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The Nightingale Won’t Let You Sleep

by Steven Heighton

Varosha is a real place that reads like a dream-world. Once a luxurious resort town within the Greek-Cypriot city of Famagusta, it has, since the 1974 Turkish invasion, become a ghost town, abandoned, fenced in, and placed under the occupation of the Turkish Armed Forces. As rendered in Steven Heighton’s The Nightingale Won’t Let You Sleep, Varosha is fantastically alluring, a place to seek refuge from the intrusive terrors of the 21st century – a ruin-as-paradise. Its spectral avenues and skyline of “dead hotels” invoke the collapsed civilizations of J.G. Ballard or the discreetly inhabited post-disaster landscapes found in David McMillan’s photographs of Chernobyl and Pripyat. Varosha provides a wildly fertile setting for a novel, so it isn’t a categorical slight to note that this setting is often the best thing about The Night­ingale Won’t Let You Sleep.

Steven Heighton the Nightingale Wont Let You SleepElias is a 30-year-old Canadian with Greek roots who became a soldier to appease his dying father. Recovering from an experience endured while attempting to flush out adversaries in Afghanistan, Elias pays a visit to his aunt and uncle, exiled from Varosha and living in nearby Larnaca. There Elias meets a fetching Turkish journalist; they go for drinks, flirt. Later that night, in a bracing scene of coitus interruptus, Elias and the journalist are attacked by Turkish officers on a darkened beach. Under a flurry of gunfire, Elias runs for his life and leaves the journalist behind. He winds up in Varosha.

In contrast to the sinister, noirish tenor of the opening scenes, there is something almost fable-like about Elias’s experience in Varosha. He’s held prisoner by a small band of outsiders living off the grid: men, women, and children surviving off the still-ample tinned foods and toilet paper appropriated from the surrounding derelict lodgings. Fearing that he might expose their secret enclave, Elias’s captors don’t want to let him go; over time, Elias realizes he might want to stay in any case.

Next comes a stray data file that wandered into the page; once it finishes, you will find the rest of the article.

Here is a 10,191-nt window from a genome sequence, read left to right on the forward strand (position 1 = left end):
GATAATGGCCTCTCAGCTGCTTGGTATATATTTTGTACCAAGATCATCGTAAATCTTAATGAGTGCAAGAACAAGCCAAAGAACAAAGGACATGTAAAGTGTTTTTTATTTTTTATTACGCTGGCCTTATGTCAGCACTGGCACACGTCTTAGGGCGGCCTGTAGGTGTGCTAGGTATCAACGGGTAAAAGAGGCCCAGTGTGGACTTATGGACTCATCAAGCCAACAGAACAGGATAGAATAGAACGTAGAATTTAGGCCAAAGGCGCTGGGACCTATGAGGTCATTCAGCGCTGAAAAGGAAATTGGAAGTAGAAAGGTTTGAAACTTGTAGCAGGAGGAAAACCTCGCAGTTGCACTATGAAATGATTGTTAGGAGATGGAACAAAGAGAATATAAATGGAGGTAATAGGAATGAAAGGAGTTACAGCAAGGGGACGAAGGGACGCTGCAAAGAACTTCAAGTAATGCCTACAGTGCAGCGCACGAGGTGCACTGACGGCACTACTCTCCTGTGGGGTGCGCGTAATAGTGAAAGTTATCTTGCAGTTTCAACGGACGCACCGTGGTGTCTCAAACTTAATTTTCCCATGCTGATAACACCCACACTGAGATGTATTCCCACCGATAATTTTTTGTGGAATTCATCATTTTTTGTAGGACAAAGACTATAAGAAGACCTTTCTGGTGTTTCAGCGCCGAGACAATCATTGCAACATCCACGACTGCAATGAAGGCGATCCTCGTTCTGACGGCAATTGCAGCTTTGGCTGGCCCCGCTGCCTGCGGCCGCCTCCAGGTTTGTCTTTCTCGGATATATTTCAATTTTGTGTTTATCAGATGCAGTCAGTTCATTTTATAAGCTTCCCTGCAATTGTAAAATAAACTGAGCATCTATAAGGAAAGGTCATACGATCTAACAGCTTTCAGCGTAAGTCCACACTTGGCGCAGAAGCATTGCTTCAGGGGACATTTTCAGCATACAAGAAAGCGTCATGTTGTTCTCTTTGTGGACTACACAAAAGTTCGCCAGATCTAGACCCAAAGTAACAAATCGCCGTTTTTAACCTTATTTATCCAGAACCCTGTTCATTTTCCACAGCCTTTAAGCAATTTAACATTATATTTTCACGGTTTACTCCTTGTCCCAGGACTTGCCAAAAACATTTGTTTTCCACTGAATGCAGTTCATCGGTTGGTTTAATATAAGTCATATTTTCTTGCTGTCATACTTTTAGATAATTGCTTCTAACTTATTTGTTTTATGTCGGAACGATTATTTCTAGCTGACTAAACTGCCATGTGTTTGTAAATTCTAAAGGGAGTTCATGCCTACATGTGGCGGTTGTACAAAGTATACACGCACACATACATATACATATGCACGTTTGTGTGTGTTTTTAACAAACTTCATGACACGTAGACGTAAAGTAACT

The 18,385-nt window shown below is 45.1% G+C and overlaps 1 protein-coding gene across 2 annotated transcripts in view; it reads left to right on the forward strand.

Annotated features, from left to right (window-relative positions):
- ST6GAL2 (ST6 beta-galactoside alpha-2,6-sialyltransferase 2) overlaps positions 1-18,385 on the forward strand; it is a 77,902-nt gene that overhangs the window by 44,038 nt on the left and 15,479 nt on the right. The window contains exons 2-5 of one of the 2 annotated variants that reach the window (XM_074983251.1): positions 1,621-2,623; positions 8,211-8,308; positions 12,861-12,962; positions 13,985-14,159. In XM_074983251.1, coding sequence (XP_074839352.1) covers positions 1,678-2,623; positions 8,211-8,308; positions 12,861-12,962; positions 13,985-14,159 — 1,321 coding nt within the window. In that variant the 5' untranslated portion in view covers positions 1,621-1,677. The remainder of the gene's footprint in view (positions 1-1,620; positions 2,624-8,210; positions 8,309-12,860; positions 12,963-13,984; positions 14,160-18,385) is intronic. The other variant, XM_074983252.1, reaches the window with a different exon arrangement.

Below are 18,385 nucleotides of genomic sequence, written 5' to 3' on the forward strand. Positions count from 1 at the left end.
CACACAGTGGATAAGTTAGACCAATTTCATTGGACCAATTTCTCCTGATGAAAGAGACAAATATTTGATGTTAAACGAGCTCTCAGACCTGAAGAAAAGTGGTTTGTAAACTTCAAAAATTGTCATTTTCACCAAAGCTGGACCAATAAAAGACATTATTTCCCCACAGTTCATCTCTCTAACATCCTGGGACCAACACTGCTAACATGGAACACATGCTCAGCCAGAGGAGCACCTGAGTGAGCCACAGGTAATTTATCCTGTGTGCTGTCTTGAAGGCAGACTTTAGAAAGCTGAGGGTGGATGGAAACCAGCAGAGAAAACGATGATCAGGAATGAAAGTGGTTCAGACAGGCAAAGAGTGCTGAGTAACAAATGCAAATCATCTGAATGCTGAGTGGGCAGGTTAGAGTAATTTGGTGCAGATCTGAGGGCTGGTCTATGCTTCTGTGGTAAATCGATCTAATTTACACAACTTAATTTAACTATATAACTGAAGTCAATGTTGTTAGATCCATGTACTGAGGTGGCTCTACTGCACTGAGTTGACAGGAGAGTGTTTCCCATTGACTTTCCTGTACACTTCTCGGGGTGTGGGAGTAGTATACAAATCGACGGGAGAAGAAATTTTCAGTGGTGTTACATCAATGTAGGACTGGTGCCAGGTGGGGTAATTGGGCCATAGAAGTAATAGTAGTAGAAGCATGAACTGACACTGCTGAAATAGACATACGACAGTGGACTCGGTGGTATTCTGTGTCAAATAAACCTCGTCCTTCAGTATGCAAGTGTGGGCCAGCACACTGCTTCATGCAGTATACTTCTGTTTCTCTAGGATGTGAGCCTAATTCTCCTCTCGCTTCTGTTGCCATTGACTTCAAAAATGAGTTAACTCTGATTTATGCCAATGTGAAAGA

Heighton’s works include the novel Afterlands, the story collection The Dead are More Visible, and the poetry collection The Waking Comes Late, which received a 2016 Governor General’s Literary Award. The author is clearly prolific and able to shift between various literary forms, yet reading his fourth novel, you have to wonder if Heighton’s gifts are best served in contexts more compact, dense, and lyric-friendly than this Graham Greene–esque tale of trauma, clandestine activities, and thorny geopolitics. Momentum is repeatedly sacrificed in favour of exhaustive, at times overly decorative description; there are awkward insertions of Greek and Turkish words, along with translations, in the midst of conversations that are ostensibly being spoken in Greek or Turkish; and the third-person narration, with its infrequent yet conspicuous interjections of commentary, seems indecisive with regard to its perspective.

There are countless fascinating facts and ideas scattered throughout The Nightingale Won’t Let You Sleep, from the Greek notion of death as the dispersal of a person’s vital elements to the peculiar attributes of vulture poo. At times the story feels like a delivery service for the author’s studious research, or scaffolding for his smart, poetic observations on place, language, and culture.

The novel’s many strengths are marred mainly by its handling of plot. Aside from some clumsy but forgivable expository dialogue – “please, don’t speak of what happened in Kandahar” – the key stumbling points concern predictable twists and bald foreshadowing. Spoiler alert (I guess): in one scene, the Turkish journalist, a well-known, controversial leftist and outspoken critic of her country’s current regime, wakes from a coma and, still in the clutches of the murderously corrupt Cypriot Turkish military, proudly declares her plan to publish a damning exposé as soon as she gets back to Istanbul. It is not a great shock when soon after this scene an unfortunate “accident” befalls the journalist.

I would be remiss, however, if I failed to mention Erkan Kaya, the colonel overseeing Turkey’s Cypriot interests and a truly inspired character – one Heighton himself seems so drawn to that he nearly eclipses Elias as the novel’s focal point. Kaya is something of a charismatic slacker, an ingratiating yes-man determined above all to maintain an extremely pleasant status quo. Everything is all right with Kaya, so long as he can enjoy his tennis, his sunshine, the camaraderie of his unit, and occasional visits from his teenaged children.

There are several non-narrative elements that make The Nightingale Won’t Let You Sleep worth reading: the chance to explore Varosha through Heighton’s enthralled gaze, and the fragments of regional history, culture, and politics. But among those elements deriving strictly from within the conventions of the novel, what redeems the book most are the scenes involving Kaya, a memorable, contradictory, despicable rogue who could easily be afforded a novel all his own.